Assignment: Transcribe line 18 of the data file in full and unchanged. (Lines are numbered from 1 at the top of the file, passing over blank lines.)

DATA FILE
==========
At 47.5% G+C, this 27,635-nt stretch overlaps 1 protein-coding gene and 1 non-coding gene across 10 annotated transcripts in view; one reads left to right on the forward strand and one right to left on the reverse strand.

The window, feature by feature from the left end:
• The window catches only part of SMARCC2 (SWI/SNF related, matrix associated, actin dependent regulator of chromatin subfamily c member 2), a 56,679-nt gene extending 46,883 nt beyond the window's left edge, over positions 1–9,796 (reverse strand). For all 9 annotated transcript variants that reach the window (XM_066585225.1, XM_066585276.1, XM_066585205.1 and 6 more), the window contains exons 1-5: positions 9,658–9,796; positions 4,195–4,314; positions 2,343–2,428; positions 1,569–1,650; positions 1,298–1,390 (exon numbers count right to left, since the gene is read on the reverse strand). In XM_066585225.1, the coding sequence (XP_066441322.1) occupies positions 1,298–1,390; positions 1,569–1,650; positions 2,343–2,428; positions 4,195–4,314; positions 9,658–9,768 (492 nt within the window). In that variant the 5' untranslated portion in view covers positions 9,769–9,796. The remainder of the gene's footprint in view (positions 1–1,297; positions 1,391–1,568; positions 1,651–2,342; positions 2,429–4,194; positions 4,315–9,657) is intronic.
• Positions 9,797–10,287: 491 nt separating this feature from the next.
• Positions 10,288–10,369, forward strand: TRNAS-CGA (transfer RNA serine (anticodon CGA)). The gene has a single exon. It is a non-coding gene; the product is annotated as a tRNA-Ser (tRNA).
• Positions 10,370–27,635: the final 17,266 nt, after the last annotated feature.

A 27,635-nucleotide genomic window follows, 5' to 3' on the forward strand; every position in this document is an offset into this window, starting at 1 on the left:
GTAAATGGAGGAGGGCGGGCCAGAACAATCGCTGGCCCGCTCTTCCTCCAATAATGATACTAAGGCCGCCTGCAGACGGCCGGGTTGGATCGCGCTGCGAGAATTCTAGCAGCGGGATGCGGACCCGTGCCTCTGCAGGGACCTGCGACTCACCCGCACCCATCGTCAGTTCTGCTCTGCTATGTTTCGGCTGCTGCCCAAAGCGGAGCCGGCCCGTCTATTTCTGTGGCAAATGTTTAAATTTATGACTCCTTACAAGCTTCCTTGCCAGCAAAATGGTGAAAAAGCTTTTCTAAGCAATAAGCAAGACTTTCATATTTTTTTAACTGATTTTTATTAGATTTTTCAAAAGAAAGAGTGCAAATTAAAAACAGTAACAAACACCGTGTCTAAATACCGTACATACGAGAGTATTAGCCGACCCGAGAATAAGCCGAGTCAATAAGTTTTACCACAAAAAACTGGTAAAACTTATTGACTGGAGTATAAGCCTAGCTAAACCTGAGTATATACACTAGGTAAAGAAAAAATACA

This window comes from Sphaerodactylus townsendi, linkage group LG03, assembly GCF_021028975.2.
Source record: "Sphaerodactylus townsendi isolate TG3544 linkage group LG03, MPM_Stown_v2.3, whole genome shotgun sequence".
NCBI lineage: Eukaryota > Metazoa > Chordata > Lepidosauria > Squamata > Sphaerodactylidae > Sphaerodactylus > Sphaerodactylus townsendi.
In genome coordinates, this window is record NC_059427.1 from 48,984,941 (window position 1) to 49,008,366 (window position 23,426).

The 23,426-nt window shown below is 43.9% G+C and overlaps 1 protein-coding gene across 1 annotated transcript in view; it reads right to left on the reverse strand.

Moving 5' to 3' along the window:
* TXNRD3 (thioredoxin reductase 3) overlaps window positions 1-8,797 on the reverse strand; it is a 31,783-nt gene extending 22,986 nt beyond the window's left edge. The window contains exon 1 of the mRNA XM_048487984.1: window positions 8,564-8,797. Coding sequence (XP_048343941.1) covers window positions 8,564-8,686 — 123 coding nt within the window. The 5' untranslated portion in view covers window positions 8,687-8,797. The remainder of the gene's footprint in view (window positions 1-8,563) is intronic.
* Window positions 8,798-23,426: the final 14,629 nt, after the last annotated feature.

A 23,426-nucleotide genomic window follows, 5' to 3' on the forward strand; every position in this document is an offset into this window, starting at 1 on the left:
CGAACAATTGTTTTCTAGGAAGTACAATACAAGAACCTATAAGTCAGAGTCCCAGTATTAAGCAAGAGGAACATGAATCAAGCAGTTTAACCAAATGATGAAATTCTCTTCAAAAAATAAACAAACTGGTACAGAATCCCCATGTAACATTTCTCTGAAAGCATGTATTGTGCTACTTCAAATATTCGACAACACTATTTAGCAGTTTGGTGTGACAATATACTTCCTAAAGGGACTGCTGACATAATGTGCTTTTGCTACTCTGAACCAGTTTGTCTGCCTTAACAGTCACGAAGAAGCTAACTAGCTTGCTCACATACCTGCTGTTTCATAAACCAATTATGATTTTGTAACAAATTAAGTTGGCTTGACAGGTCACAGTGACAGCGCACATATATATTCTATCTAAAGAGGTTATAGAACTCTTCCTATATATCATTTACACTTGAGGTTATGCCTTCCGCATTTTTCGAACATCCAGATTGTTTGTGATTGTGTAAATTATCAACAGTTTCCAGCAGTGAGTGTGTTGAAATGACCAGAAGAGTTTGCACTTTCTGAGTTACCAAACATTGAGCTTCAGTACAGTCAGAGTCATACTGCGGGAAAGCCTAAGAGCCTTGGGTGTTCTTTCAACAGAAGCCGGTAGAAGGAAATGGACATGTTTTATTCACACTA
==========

CGAACAATTGTTTTCTAGGAAGTACAATACAAGAACCTATAAGTCAGAGTCCCAGTATTAAGCAAGAGGAACATGAATCAAGCAGTTTAACCAAATGATGAAATTCTCTTCAAAAAATAAACAAACTGGTACAGAATCCCCATGTAACATTTCTCTGAAAGCATGTATTGTGCTACTTCAAATATTCGACAACACTATTTAGCAGTTTGGTGTGACAATATACTTCCTAAAGGGACTGCTGACATAATGTGCTTTTGCTACTCTGAACCAGTTTGTCTGCCTTAACAGTCACGAAGAAGCTAACTAGCTTGCTCACATACCTGCTGTTTCATAAACCAATTATGATTTTGTAACAAATTAAGTTGGCTTGACAGGTCACAGTGACAGCGCACATATATATTCTATCTAAAGAGGTTATAGAACTCTTCCTATATATCATTTACACTTGAGGTTATGCCTTCCGCATTTTTCGAACATCCAGATTGTTTGTGATTGTGTAAATTATCAACAGTTTCCAGCAGTGAGTGTGTTGAAATGACCAGAAGAGTTTGCACTTTCTGAGTTACCAAACATTGAGCTTCAGTACAGTCAGAGTCATACTGCGGGAAAGCCTAAGAGCCTTGGGTGTTCTTTCAACAGAAGCCGGTAGAAGGAAATGGACATGTTTTATTCACACTA